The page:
A: Other than the general lack of interest in small face policies by traditional Providers, we have found that it takes a great deal of work and systems to support such a large cross section of facilities. We have also found that the current lack of electronic medical records (EMR) across the health care system causes big delays in underwriting, but we are encouraged to see adoption picking up in the health care industry in concert with stimulus dollars made available through TARP.
Q: Are there other ways to help seniors in this circumstance with their finances?
A: Yes, life settlements are not the only approach. We emphasize that families understand all of their funding options and also educate them on things such as policy loan programs, the VA Aid and Attendance health care benefit, senior credit programs, reverse mortgages, and long term care insurance. We also make sure they understand how Medicaid and Medicare work in the total picture.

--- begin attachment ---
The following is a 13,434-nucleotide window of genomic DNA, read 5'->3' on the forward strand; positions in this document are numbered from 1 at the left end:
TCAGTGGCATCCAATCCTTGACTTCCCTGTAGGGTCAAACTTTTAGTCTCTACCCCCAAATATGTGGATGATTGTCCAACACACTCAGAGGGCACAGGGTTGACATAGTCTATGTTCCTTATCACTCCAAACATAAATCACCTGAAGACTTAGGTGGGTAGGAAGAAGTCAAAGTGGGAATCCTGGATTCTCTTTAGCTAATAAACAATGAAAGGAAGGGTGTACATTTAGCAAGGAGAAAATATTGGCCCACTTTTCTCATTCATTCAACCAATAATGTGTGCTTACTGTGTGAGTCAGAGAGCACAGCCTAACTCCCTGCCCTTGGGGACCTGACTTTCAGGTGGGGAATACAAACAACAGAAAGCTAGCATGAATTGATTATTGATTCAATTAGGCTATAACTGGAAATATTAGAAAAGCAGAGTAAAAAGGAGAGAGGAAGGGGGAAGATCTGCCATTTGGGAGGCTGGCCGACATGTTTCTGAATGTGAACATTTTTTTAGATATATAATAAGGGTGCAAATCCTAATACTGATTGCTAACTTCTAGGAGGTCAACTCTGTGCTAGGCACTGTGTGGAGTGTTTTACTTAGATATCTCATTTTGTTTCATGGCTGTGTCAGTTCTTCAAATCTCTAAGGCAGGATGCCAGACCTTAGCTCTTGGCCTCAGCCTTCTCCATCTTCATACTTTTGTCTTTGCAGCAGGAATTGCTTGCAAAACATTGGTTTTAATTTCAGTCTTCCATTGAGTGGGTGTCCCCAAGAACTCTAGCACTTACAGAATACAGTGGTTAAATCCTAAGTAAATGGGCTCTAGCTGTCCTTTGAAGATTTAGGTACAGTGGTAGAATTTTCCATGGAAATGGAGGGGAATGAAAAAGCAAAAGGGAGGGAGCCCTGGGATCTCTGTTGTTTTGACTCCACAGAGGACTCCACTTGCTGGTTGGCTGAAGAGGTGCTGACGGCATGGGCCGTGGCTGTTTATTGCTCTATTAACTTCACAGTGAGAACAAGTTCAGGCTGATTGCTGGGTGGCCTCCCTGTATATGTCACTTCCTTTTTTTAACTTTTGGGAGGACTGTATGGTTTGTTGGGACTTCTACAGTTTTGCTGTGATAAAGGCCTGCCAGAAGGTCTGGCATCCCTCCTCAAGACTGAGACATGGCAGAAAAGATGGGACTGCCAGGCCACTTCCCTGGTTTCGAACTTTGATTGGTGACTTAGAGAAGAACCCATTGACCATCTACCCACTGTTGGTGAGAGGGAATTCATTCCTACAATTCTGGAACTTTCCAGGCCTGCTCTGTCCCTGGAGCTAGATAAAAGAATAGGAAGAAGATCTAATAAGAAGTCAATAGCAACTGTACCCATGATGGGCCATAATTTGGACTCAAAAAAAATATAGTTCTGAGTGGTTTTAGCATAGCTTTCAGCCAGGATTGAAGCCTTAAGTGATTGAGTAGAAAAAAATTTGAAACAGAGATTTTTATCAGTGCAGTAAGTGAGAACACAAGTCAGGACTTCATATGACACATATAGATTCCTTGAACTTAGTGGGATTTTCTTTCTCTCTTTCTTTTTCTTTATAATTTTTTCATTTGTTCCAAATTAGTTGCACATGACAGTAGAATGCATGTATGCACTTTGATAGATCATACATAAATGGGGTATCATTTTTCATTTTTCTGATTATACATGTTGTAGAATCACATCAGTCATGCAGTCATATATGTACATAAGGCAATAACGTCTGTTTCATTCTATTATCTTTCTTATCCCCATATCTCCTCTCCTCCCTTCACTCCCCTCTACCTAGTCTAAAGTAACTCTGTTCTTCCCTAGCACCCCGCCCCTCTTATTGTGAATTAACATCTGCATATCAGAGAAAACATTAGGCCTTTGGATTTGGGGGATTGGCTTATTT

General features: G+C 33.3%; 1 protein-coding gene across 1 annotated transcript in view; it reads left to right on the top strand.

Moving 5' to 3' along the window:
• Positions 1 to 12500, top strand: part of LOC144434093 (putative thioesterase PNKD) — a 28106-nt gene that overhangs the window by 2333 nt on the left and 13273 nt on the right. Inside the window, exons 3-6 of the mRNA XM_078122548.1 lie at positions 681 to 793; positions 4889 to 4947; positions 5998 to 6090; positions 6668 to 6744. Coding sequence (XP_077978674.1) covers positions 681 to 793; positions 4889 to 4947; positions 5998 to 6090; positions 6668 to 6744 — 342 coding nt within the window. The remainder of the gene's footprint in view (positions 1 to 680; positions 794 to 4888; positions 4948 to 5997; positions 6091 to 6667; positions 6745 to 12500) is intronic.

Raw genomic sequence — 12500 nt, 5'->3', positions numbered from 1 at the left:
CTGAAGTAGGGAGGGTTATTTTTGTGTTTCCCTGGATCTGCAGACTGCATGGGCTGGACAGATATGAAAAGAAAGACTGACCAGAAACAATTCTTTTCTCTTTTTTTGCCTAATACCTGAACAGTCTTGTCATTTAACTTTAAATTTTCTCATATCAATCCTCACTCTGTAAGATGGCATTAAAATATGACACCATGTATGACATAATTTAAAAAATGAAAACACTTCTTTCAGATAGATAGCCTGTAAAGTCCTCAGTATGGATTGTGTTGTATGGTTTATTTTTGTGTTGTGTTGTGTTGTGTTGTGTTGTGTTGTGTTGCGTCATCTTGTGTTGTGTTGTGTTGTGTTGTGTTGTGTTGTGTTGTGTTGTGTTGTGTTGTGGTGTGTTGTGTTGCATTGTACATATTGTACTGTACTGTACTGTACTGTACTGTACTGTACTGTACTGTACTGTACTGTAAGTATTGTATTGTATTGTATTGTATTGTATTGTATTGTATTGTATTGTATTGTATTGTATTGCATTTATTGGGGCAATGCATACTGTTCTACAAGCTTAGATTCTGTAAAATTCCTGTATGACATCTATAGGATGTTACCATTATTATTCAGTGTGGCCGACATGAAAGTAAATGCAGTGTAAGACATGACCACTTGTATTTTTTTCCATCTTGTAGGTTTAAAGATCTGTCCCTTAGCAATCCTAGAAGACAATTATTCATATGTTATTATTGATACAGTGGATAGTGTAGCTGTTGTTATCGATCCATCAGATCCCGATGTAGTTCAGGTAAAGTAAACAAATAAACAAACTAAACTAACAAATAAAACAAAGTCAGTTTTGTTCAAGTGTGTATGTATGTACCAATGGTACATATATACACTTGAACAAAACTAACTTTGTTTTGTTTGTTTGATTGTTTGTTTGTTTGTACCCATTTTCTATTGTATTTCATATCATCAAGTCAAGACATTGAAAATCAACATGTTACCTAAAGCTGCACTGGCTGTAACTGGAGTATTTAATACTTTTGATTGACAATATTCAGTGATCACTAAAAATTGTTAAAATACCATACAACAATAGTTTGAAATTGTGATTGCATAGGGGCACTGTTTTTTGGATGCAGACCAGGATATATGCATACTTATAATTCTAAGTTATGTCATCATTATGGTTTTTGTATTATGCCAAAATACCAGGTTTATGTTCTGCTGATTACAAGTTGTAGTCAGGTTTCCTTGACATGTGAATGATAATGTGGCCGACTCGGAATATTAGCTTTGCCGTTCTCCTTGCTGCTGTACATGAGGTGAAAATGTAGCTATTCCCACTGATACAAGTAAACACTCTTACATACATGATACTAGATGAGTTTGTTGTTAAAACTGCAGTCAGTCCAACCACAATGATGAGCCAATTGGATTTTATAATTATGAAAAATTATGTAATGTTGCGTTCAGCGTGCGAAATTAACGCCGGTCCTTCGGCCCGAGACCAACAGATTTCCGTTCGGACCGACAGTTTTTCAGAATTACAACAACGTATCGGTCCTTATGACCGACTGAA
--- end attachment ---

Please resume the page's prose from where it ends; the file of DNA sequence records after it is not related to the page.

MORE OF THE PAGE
Q: The life settlement industry tends to get a bad rap, what has been the reaction to your approach?
A: We have been very pleased to see the favorable coverage we have received in the press and also in state capitols. There have been numerous stories written about our approach and we were also gratified to see states such as Maine, Washington and Oregon enact legislation forbidding the insurance industry from suppressing information about the life settlement option for seniors.
Q: What does this “convergence” potentially mean for the future of the life settlement industry?